10. 1 point
    Just finished my latest piece. This is a vinyl kit of the 1972 Gigan suit from "Godzilla On Monster Island" a.k.a. "Godzilla Vs Gigan". Kit stands about 12" tall and was finished using acrylics and artist inks. Base was scratch built. Thanks for looking!
  11. 1 point
    Very good news all round.
  12. 1 point
    Beautiful work so far. Keep it going man, it's great following another masterful build from you.
  13. 1 point
    Hey GIl - Thanks very much for your support - yeah - I think if I heat them a bit they might return to shape. But the halves will still be ratty looking....a lot of filler and supporting tabs under the joins will be needed. Frankly, I am so discouraged I probably will just build the stock kit. Couldn't believe the owner of Greymatter, what a pill. He actually emailed me repeatedly bragging that he was continuing to sell the parts, despite the negative ebay feedback.
  14. 1 point
    Thanks for the clarification. He'll have to finish another!
  15. 1 point
    Spring snow storm update! Yes it is spring and the middle of April but I think someone forgot to tell Mother Nature. Snowing like crazy here. So spent the day finishing the weapons bays and starting on the landing gear bays. The front landing gear bay is done. I added some wiring and hydraulic lines as well. I drew out the shape and laid out the wires then CA glued them together then fit them inside the bay. The photo etch supplied the wall details. I then glued the weapons and nose landing gear bay into the lower half of the fuselage. Next moving to the main gear then the engines. More photos at https://davidsscalemodels.com/build-log/1-48-f-22-raptor/
  16. 1 point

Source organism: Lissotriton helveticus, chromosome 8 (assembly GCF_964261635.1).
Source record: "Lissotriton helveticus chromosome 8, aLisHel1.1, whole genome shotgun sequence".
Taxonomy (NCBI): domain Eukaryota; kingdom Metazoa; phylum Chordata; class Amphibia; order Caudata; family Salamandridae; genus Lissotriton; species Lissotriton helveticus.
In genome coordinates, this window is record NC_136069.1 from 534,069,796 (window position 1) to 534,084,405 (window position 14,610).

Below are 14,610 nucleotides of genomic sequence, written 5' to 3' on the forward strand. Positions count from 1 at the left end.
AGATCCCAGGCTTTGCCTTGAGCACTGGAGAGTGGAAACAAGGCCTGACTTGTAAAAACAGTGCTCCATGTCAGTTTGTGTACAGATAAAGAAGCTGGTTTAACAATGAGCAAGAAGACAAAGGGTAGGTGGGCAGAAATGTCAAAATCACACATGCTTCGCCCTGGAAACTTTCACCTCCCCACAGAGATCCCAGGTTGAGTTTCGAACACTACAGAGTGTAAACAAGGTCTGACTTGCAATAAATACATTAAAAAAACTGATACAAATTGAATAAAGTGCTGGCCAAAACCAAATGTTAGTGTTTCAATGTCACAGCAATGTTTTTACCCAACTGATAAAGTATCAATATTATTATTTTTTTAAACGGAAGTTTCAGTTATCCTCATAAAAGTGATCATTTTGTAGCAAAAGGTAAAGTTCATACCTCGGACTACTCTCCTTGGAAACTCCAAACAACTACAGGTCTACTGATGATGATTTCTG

Starting the Eduard 1/48 MIG-21 PFM. I will be using the decal scheme for the Polish Air Force. The scheme represents the aircraft as it appeared in 1996. The kit includes photo etch details so no extra accessories were added. To begin I started with the cockpit and the engine exhaust. For the interior color, Vallejo makes a Model Color (70.838) which is a match to the interior color used on the actual aircraft. The cockpit section also has the nose gear bay attached. I detailed the bay walls and assembled them. The dash was multiple layers of photo etch and looks great. The exhaust was detailed with photo etch and then weathered with pastel chalk to add a level of realism. The main landing gear bay was assembled and detailed. I added some 32 awg wire for details. I added some weight to the nose cone so the aircraft would not drag the tail once fully assembled. All of these sections needed to be built so that the fuselage can be built up. Assembling the fuselage was a little tricky for the area around the cockpit. I had to trim the sides of the cockpit floor by removing about 1mm from each side to get the fuselage to meet together. You can see all the build photos in my build log https://davidsscalemodels.com/build-log/1-48-mig-21-pfm/